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The problem of overloading the individual fighting man has been with us since the beginning of time and continues unsolved into today's warfare. This problem has been the subject of a great deal of research and writing. The age old question of what to carry into battle, and what to leave behind, remains a perplexing dilemma to commanders and soldiers alike.
Arms, armor, shield, entrenching tool, knapsack and four days? rations, all else is excessive. Haelyn Andu, -5 HC.
Roele?s ?loyal legion? marched and fought 670 miles in 48 days through broken terrain without any appreciable loss in effectiveness. Descriptions of Roele's hard-fighting divisions portray units who discarded all but the essential equipment to fight and win on the battlefield:
The coat issued in the early days of the war had already given place to a short jacket. Overcoats were soon discarded. ... Nor did the knapsack long survive. ... But the men still clung to their blankets, worn in a roll over their left shoulder.
Many ancient armies carried 70-80 lbs of equipment ? in Rjurik the legions carried 80-pound loads on the long spiked stakes slung across their shoulders. Brecht infantrymen found themselves with similar loads regardless of which city they served. Their ration carts and pack horses did little to relieve their individual loads. The Mairadan foreign Legion marched 25 miles a day with 100 lbs packs it is said ? though one expects this is but typical Khinasi exaggeration.
Unfortunately, history is replete with examples of commanders who turned their men into beasts of burden, and consequently lost the ability to move their men and individual equipment to the decisive place on the battlefield. Perhaps the most notorious modern example is Baronet Varumel Avan in his disastrous Adurian campaign to found a new colony. Burdened not merely with the usual equipment borne by a legion, but fully 10 litres of water, a parade uniform, prepared defenses for use in the evening (in the bizarre belief that such burdens would hasten the march), spare weapons, and so on, the equipment list imposed by the Baronet was a crushing 160 lbs. Small wonder that the jungle tribesmen danced around the doomed legionaries like terriers around a bear and that only a broken half dozen men from the thousand led by the Baronet staggered free of the jungle in the following weeks.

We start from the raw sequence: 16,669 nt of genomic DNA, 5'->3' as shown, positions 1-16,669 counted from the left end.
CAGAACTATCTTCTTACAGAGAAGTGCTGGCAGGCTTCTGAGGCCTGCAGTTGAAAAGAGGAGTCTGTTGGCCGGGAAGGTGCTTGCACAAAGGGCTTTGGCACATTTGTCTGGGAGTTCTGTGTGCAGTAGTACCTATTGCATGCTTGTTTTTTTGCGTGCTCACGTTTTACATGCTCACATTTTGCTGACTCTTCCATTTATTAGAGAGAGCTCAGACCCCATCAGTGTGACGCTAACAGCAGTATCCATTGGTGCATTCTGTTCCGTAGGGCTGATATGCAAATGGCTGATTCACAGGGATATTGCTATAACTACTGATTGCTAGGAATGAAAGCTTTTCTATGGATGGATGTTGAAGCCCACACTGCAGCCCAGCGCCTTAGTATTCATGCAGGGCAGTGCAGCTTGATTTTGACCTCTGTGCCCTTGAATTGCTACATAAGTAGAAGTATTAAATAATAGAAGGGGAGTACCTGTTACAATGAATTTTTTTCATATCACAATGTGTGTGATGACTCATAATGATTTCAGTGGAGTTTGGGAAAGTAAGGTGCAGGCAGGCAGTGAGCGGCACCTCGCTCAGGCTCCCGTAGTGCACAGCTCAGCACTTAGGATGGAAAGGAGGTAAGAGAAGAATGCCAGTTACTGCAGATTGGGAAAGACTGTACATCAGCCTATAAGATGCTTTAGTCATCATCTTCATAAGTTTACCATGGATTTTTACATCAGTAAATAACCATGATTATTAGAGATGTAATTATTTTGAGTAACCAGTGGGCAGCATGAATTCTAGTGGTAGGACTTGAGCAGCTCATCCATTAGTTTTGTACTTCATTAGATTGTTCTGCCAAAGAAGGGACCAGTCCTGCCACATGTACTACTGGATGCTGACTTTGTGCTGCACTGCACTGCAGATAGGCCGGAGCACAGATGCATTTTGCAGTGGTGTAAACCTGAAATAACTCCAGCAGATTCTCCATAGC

An important consideration in determining the proper load for the individual is a thorough understanding of the physiological capabilities of the person carrying the load. Finally, the impact of psychological and emotional factors upon a unit and its men must be considered.
During the formation of Anuire into a single political entity by Roele Andu, the emperor ordered Baron Barumel Boeruine, third son of the Arch-Duke, to initiate investigations to measure the physiological cost to the soldiers of carrying various loads under various degrees of temperature. These and other studies in Brechtür concluded that a soldier could sustain indefinitely exertion of 5/3 to double the norm (measured by the amount of food required to avoid weight loss), but could do no more without requiring rest every other day.